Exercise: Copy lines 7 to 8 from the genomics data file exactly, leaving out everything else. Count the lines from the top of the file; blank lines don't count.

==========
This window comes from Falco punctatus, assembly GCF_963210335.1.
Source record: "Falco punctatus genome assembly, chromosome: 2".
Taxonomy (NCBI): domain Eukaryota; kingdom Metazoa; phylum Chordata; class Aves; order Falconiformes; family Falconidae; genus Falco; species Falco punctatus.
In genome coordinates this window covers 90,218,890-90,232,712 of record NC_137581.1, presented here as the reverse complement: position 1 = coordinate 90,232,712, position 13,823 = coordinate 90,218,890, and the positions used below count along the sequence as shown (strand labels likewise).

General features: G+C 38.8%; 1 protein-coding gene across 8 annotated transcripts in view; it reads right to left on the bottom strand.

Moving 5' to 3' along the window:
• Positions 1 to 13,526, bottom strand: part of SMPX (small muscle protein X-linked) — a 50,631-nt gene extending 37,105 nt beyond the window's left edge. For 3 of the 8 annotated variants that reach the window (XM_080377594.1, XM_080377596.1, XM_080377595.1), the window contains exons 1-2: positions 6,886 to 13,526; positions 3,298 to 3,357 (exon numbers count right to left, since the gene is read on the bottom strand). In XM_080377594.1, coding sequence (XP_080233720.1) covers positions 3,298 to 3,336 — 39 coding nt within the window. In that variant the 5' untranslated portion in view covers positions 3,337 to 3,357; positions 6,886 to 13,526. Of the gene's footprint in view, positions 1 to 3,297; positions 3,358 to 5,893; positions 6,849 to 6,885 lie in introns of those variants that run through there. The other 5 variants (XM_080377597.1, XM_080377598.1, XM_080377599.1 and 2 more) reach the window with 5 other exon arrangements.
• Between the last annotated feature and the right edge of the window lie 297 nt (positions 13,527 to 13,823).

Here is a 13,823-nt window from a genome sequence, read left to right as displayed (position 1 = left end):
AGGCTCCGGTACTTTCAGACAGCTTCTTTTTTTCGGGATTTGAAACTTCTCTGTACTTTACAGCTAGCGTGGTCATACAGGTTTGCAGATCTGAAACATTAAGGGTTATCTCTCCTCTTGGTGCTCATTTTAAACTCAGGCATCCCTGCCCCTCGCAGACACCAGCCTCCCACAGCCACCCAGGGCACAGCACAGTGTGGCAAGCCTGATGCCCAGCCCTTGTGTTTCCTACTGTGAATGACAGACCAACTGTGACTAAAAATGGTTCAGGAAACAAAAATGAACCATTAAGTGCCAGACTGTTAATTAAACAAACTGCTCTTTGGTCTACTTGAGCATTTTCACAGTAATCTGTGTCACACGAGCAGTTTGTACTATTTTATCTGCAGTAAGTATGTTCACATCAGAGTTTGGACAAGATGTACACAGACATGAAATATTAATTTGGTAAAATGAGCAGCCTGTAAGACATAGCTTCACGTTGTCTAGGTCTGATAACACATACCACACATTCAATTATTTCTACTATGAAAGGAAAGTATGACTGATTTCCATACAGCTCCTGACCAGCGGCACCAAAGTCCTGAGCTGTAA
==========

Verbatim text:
• Positions 1 to 13,526, bottom strand: part of SMPX (small muscle protein X-linked) — a 50,631-nt gene extending 37,105 nt beyond the window's left edge. For 3 of the 8 annotated variants that reach the window (XM_080377594.1, XM_080377596.1, XM_080377595.1), the window contains exons 1-2: positions 6,886 to 13,526; positions 3,298 to 3,357 (exon numbers count right to left, since the gene is read on the bottom strand). In XM_080377594.1, coding sequence (XP_080233720.1) covers positions 3,298 to 3,336 — 39 coding nt within the window. In that variant the 5' untranslated portion in view covers positions 3,337 to 3,357; positions 6,886 to 13,526. Of the gene's footprint in view, positions 1 to 3,297; positions 3,358 to 5,893; positions 6,849 to 6,885 lie in introns of those variants that run through there. The other 5 variants (XM_080377597.1, XM_080377598.1, XM_080377599.1 and 2 more) reach the window with 5 other exon arrangements.
• Between the last annotated feature and the right edge of the window lie 297 nt (positions 13,527 to 13,823).